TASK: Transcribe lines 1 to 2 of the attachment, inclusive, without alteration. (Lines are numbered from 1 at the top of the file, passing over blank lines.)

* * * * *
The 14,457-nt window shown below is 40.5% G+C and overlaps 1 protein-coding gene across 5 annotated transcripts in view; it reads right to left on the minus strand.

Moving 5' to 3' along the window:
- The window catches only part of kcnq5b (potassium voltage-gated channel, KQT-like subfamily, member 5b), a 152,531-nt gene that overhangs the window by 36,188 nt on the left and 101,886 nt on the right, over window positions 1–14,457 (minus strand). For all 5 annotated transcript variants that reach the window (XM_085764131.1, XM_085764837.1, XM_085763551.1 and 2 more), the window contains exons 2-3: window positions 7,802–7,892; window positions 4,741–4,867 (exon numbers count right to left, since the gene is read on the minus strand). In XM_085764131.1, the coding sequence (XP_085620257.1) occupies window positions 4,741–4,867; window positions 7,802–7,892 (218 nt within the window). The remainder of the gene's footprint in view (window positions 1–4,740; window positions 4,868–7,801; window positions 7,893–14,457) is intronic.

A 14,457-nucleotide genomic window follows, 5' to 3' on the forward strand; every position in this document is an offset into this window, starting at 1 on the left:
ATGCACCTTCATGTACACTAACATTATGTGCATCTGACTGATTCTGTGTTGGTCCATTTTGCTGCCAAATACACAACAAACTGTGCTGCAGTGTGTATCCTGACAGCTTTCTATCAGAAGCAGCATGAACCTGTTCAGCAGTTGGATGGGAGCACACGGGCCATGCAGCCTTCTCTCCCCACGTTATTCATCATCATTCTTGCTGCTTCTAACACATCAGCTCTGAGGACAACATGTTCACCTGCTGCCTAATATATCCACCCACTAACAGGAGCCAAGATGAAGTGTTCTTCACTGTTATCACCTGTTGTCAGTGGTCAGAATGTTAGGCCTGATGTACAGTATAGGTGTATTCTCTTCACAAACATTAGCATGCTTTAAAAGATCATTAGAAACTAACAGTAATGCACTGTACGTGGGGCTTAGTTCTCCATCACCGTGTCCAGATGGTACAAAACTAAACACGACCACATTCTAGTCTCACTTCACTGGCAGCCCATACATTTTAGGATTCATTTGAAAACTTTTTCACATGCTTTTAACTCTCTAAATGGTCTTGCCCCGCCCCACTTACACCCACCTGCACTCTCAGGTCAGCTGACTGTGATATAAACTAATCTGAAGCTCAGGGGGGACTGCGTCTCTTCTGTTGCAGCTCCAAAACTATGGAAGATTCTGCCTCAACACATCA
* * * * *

The 14,457-nt window shown below is 40.5% G+C and overlaps 1 protein-coding gene across 5 annotated transcripts in view; it reads right to left on the minus strand.

Moving 5' to 3' along the window: